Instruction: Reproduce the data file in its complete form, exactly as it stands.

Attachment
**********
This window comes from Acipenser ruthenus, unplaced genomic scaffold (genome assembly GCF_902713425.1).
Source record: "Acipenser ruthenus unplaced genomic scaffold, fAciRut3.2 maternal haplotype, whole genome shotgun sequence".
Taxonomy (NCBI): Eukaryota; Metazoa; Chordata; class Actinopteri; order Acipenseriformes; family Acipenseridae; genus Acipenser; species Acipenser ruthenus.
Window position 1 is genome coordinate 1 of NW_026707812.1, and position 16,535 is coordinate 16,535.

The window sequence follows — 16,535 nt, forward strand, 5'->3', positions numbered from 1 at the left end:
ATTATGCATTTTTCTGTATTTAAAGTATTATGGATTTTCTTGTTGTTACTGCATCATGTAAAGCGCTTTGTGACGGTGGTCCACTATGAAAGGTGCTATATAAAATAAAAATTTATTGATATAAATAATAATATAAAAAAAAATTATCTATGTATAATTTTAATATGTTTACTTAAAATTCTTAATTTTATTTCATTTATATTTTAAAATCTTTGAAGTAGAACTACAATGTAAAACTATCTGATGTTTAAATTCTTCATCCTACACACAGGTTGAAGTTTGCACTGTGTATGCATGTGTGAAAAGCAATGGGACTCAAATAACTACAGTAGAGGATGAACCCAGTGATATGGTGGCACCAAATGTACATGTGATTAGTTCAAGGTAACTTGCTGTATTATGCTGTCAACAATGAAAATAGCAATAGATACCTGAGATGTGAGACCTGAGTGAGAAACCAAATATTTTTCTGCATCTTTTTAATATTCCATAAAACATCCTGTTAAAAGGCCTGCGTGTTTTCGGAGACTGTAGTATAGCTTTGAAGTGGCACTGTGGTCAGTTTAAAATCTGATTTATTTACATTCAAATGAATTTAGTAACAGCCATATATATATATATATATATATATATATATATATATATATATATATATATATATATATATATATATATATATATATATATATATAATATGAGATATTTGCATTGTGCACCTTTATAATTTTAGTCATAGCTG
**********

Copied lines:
This window comes from Acipenser ruthenus, unplaced genomic scaffold (genome assembly GCF_902713425.1).
Source record: "Acipenser ruthenus unplaced genomic scaffold, fAciRut3.2 maternal haplotype, whole genome shotgun sequence".
Taxonomy (NCBI): Eukaryota; Metazoa; Chordata; class Actinopteri; order Acipenseriformes; family Acipenseridae; genus Acipenser; species Acipenser ruthenus.
Window position 1 is genome coordinate 1 of NW_026707812.1, and position 16,535 is coordinate 16,535.

The window sequence follows — 16,535 nt, forward strand, 5'->3', positions numbered from 1 at the left end:
ATTATGCATTTTTCTGTATTTAAAGTATTATGGATTTTCTTGTTGTTACTGCATCATGTAAAGCGCTTTGTGACGGTGGTCCACTATGAAAGGTGCTATATAAAATAAAAATTTATTGATATAAATAATAATATAAAAAAAAATTATCTATGTATAATTTTAATATGTTTACTTAAAATTCTTAATTTTATTTCATTTATATTTTAAAATCTTTGAAGTAGAACTACAATGTAAAACTATCTGATGTTTAAATTCTTCATCCTACACACAGGTTGAAGTTTGCACTGTGTATGCATGTGTGAAAAGCAATGGGACTCAAATAACTACAGTAGAGGATGAACCCAGTGATATGGTGGCACCAAATGTACATGTGATTAGTTCAAGGTAACTTGCTGTATTATGCTGTCAACAATGAAAATAGCAATAGATACCTGAGATGTGAGACCTGAGTGAGAAACCAAATATTTTTCTGCATCTTTTTAATATTCCATAAAACATCCTGTTAAAAGGCCTGCGTGTTTTCGGAGACTGTAGTATAGCTTTGAAGTGGCACTGTGGTCAGTTTAAAATCTGATTTATTTACATTCAAATGAATTTAGTAACAGCCATATATATATATATATATATATATATATATATATATATATATATATATATATATATATATATATATATATATATATATATATATAATATGAGATATTTGCATTGTGCACCTTTATAATTTTAGTCATAGCTG